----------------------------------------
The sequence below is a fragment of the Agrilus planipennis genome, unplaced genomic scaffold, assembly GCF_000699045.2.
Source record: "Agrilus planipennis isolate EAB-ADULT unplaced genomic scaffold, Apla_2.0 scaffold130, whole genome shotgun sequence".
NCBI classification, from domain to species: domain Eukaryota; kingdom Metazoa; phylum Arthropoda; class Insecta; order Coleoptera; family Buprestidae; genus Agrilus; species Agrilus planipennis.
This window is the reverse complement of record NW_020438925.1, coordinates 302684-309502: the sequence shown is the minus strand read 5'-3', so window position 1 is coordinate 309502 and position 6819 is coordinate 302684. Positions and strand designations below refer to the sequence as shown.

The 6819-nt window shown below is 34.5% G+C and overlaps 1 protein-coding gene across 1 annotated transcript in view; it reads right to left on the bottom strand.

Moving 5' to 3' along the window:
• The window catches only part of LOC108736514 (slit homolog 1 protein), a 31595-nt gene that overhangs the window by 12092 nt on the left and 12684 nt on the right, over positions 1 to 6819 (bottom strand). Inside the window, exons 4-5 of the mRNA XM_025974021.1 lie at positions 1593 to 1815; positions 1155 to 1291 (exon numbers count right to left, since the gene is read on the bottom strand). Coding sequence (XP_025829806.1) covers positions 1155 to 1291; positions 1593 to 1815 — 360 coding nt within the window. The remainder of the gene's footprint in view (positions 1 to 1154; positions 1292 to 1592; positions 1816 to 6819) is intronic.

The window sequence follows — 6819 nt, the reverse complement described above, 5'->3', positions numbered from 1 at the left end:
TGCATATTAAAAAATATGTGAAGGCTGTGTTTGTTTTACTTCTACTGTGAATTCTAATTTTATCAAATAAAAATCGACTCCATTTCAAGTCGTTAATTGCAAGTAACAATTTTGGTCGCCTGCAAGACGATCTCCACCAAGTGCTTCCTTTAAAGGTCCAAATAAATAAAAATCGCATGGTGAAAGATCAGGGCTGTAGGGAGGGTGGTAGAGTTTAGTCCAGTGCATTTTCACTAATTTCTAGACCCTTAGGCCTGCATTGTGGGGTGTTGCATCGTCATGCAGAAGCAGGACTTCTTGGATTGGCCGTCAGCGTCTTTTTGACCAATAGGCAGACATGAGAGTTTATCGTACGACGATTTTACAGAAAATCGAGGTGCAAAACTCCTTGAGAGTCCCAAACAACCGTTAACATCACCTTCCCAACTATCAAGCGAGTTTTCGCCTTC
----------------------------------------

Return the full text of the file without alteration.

The sequence below is a fragment of the Agrilus planipennis genome, unplaced genomic scaffold, assembly GCF_000699045.2.
Source record: "Agrilus planipennis isolate EAB-ADULT unplaced genomic scaffold, Apla_2.0 scaffold130, whole genome shotgun sequence".
NCBI classification, from domain to species: domain Eukaryota; kingdom Metazoa; phylum Arthropoda; class Insecta; order Coleoptera; family Buprestidae; genus Agrilus; species Agrilus planipennis.
This window is the reverse complement of record NW_020438925.1, coordinates 302684-309502: the sequence shown is the minus strand read 5'-3', so window position 1 is coordinate 309502 and position 6819 is coordinate 302684. Positions and strand designations below refer to the sequence as shown.

The 6819-nt window shown below is 34.5% G+C and overlaps 1 protein-coding gene across 1 annotated transcript in view; it reads right to left on the bottom strand.

Moving 5' to 3' along the window:
• The window catches only part of LOC108736514 (slit homolog 1 protein), a 31595-nt gene that overhangs the window by 12092 nt on the left and 12684 nt on the right, over positions 1 to 6819 (bottom strand). Inside the window, exons 4-5 of the mRNA XM_025974021.1 lie at positions 1593 to 1815; positions 1155 to 1291 (exon numbers count right to left, since the gene is read on the bottom strand). Coding sequence (XP_025829806.1) covers positions 1155 to 1291; positions 1593 to 1815 — 360 coding nt within the window. The remainder of the gene's footprint in view (positions 1 to 1154; positions 1292 to 1592; positions 1816 to 6819) is intronic.

The window sequence follows — 6819 nt, the reverse complement described above, 5'->3', positions numbered from 1 at the left end:
TGCATATTAAAAAATATGTGAAGGCTGTGTTTGTTTTACTTCTACTGTGAATTCTAATTTTATCAAATAAAAATCGACTCCATTTCAAGTCGTTAATTGCAAGTAACAATTTTGGTCGCCTGCAAGACGATCTCCACCAAGTGCTTCCTTTAAAGGTCCAAATAAATAAAAATCGCATGGTGAAAGATCAGGGCTGTAGGGAGGGTGGTAGAGTTTAGTCCAGTGCATTTTCACTAATTTCTAGACCCTTAGGCCTGCATTGTGGGGTGTTGCATCGTCATGCAGAAGCAGGACTTCTTGGATTGGCCGTCAGCGTCTTTTTGACCAATAGGCAGACATGAGAGTTTATCGTACGACGATTTTACAGAAAATCGAGGTGCAAAACTCCTTGAGAGTCCCAAACAACCGTTAACATCACCTTCCCAACTATCAAGCGAGTTTTCGCCTTC